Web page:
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Ontario Provincial Police Association stands by decision to fly flag honouring fallen officers

Users on social media accused the OPPA of being racist for flying the flag in opposition of Black Lives Matter.

The Ontario Provincial Police Association (OPPA) has defended its decision to fly a Thin Blue Line flag honouring fallen officers outside of one of its headquarters after people complained that the flag was offensive. 

The flag was first hoisted on a pole outside of an OPPA building in Barrie, Ontario on June 29, 2019, and has been flying ever since.

OPPA President Rob Jamieson issued a statement on Monday clarifying the reasoning behind raising the flag, claiming that it was raised to honour the life of RCMP Officer Heidi Stevenson, who was killed in the Nova Scotia mass shooting and others who have died in the line of duty. 

“The Canadian flag flying at the OPPA building was torn and needed replaced. The OPPA Board wished to support the family of RCMP Officer Heidi Stevenson and all fallen officers through a ‘Blue On Blue’ campaign that was led by an OPPA member and his wife, an RCMP member related to line of duty death of RCMP Constable Heidi Stevenson in the Nova Scotia Shooting incident,” wrote Jamieson.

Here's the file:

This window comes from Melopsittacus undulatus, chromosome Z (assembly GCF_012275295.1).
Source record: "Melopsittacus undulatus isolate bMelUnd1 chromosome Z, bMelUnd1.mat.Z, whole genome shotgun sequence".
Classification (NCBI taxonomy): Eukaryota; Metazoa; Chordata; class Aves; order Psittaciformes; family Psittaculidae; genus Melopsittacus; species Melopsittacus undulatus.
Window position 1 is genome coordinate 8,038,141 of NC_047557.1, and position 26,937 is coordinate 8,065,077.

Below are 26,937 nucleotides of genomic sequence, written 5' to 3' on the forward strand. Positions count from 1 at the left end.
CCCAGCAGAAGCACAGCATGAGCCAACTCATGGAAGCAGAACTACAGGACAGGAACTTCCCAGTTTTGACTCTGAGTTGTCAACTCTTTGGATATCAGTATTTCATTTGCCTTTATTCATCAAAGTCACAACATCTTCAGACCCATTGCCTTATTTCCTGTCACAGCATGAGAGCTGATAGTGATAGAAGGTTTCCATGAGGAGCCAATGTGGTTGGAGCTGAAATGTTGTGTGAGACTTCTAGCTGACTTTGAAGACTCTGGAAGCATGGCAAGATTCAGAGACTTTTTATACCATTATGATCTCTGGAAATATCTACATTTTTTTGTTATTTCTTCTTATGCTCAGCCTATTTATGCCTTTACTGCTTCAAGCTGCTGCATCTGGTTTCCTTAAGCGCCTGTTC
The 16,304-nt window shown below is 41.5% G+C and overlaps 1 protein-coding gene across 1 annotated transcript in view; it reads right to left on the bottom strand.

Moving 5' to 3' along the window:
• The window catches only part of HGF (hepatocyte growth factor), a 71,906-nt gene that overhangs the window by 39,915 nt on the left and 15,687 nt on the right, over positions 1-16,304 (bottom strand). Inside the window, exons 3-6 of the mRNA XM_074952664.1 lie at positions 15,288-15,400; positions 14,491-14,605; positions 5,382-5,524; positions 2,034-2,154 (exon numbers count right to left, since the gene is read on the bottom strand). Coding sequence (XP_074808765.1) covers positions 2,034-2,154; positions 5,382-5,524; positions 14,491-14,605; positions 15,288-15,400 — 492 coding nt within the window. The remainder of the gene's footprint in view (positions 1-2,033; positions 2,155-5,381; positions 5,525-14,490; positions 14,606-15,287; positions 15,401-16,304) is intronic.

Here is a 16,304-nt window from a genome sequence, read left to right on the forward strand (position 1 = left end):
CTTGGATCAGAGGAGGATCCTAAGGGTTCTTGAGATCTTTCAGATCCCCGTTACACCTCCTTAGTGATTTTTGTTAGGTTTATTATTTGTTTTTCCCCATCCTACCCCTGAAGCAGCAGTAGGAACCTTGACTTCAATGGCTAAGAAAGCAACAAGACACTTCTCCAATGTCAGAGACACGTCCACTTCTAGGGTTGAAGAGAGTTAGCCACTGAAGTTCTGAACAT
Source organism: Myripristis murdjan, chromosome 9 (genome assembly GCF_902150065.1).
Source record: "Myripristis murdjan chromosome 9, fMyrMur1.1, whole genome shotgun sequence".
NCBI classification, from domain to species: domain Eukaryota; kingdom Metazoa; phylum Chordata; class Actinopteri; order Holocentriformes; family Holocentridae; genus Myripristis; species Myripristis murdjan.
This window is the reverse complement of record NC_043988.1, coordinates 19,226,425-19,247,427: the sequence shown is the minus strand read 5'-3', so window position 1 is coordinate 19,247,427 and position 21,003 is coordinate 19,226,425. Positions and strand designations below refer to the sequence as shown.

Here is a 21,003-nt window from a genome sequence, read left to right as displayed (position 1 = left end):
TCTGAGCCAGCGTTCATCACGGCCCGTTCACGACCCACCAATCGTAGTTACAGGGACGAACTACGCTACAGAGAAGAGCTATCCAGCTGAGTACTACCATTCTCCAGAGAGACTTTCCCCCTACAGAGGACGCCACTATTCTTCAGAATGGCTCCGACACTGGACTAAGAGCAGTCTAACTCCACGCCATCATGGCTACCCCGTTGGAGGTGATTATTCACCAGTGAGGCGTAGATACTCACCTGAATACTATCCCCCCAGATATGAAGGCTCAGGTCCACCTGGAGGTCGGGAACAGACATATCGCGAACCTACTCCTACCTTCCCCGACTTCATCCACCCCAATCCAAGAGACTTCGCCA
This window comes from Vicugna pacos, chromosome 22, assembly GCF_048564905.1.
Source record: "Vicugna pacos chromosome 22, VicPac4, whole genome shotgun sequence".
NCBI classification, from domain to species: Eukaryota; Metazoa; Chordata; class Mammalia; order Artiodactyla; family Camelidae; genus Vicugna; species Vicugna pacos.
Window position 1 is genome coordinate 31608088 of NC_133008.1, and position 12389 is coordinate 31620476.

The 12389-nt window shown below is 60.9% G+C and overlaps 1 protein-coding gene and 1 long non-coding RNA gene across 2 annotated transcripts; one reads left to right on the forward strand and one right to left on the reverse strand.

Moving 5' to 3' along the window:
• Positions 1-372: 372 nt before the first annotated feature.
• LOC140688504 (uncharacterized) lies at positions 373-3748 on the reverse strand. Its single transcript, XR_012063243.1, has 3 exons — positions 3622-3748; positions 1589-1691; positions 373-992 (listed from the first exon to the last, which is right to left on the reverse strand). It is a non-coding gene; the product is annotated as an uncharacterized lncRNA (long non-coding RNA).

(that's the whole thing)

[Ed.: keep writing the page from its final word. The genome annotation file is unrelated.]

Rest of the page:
Others on social media accused the OPPA of being racist for flying the flag in opposition of Black Lives Matter. 

“Stop denying that this flag represents an opposition to the black lives matter movement. This is racist and goes to show how racism is protected and rewarded by the police force at large,” wrote Facebook user John Dougherty. 

In his statement, Jamieson maintained that the flag represents “support, solidarity and respect” for fallen police officers. 

“The dark colour of the flag is purposely subdued to show respect, and the ‘thin blue line’ symbolizes the police line between good and evil, for honourably serving and protecting our communities, principles that Heidi Stevenson stood for, and gave her life for.”

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